Recycle Aluminum Step 5 Version 2.jpg
    • Food residue can contaminate recycling centers and make it more difficult to reuse the material.
    • Cleaning off your aluminum also helps prevent bugs and odors.

[Edit]Should I crush aluminum cans before recycling?

  1. Leave cans intact if you’re recycling them with other materials. Since many locations mix all recyclables together, crushed cans might not get picked up by separators or sorting machines. When you recycle your cans, keep them in their original shape so it’s easier for the facility to process them.[6]
    Recycle Aluminum Step 6 Version 2.jpg
    • Check with your local recycling facility to see if they have a preference. Some areas may be strict about leaving cans intact but others might accept crushed cans as well.
  2. Crush your cans if you’re separating them from other recyclables. Since you’re already sorting the cans out from your other recyclables, it doesn’t matter if you crush them or leave them intact. If you want to save space in your home and collect as many cans as possible, then feel free to crush them.[7]
    • Don’t put the crushed cans out with your regular recycling collection since they might get mistakenly mixed with your other recyclables. Instead, take them directly to a recycling facility so they don’t get missorted.

[Edit]Can I put aluminum foil in my recycling bin?

  1. You can usually recycle aluminum foil as long as you crumple it. Always check with your local recycling facility to confirm you can put it in the bin with your other recyclables. If they do allow it, crumple the piece of aluminum into a loose ball so it doesn’t accidentally get sorted with paper and cardboard at the recycling facility.[8]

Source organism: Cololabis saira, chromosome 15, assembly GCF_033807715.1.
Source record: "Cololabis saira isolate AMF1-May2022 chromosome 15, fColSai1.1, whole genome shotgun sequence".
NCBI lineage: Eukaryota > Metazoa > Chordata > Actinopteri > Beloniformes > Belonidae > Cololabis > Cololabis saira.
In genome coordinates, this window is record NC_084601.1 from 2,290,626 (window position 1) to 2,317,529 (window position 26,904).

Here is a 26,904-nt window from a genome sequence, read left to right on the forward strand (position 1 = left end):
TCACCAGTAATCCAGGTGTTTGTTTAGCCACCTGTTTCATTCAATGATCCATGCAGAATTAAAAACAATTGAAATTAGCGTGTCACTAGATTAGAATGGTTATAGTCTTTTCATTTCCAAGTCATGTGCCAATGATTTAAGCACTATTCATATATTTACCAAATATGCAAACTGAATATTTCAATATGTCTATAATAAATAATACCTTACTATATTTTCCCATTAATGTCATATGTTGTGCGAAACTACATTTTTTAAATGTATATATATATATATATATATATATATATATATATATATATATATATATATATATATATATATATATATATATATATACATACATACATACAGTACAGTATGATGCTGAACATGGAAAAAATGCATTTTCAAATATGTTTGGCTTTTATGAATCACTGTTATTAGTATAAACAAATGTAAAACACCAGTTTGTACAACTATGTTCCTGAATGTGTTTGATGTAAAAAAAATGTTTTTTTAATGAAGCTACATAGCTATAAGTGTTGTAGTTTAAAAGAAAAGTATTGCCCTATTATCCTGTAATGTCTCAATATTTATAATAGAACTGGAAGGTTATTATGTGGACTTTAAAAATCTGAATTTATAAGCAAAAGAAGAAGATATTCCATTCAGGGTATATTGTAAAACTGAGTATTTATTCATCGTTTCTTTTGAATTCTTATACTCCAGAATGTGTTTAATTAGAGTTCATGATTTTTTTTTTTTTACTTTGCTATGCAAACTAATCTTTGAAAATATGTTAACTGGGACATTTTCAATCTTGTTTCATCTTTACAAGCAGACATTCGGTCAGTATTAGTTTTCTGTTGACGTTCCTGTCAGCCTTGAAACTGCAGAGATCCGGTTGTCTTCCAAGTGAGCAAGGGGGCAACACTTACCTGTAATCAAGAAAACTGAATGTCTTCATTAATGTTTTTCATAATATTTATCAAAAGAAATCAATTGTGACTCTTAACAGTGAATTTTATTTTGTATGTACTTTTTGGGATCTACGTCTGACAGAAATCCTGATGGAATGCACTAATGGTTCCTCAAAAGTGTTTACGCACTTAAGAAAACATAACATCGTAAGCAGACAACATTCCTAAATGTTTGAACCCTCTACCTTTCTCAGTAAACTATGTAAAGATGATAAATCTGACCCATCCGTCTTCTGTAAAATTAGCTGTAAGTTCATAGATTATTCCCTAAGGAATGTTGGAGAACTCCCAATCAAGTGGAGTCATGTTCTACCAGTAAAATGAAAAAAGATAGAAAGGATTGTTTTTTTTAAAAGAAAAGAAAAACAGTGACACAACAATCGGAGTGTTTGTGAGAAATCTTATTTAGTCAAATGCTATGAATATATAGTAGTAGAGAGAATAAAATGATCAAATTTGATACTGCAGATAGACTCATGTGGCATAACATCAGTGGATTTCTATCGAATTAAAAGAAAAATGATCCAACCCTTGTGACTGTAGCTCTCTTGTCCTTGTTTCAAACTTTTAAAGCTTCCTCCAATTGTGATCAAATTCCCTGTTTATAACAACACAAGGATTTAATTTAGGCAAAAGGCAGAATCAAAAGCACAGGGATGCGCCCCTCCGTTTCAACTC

Recycle Aluminum Step 8.jpg
    • Make sure to clean off any food waste that’s on the aluminum foil so you don’t contaminate other recyclables.[9]

[Edit]How much do scrap yards pay for aluminum?

  1. Aluminum can earn you around $0.30–0.90 USD per . Search online for scrap yards or recyclers in your area that offer payment for aluminum. Bring all of the aluminum you want to get rid of to the scrap yard and let them weigh it on a scale. When they find out how much aluminum you have, they’ll pay you a set rate per pound.[10]
    Recycle Aluminum Step 9.jpg
    • The amount you get paid varies between scrap yards. Contact a few places to find out their rates so you can find the one that will give you the most money.
  2. Some recycling centers pay $0.05 USD for every aluminum can. Look on your state’s or city’s website to see if they offer a cash refund value on aluminum cans. If your area participates in the program, keep your aluminum cans separate from your other recyclables and bring them to the facility. When you want to cash in, bring your cans to a facility that accepts drop-offs.[11]
    • Look for a refund value listed on the can’s label to see how much each can is worth. Check for the phrase “CRV” or “Redemption Value” somewhere on the can.


  • Whenever you’re in doubt, reach out to your local recycling facility to see if you can bring aluminum there.


  • Avoid throwing aluminum away if there’s still food residue on it since it could contaminate the recyclables.[12]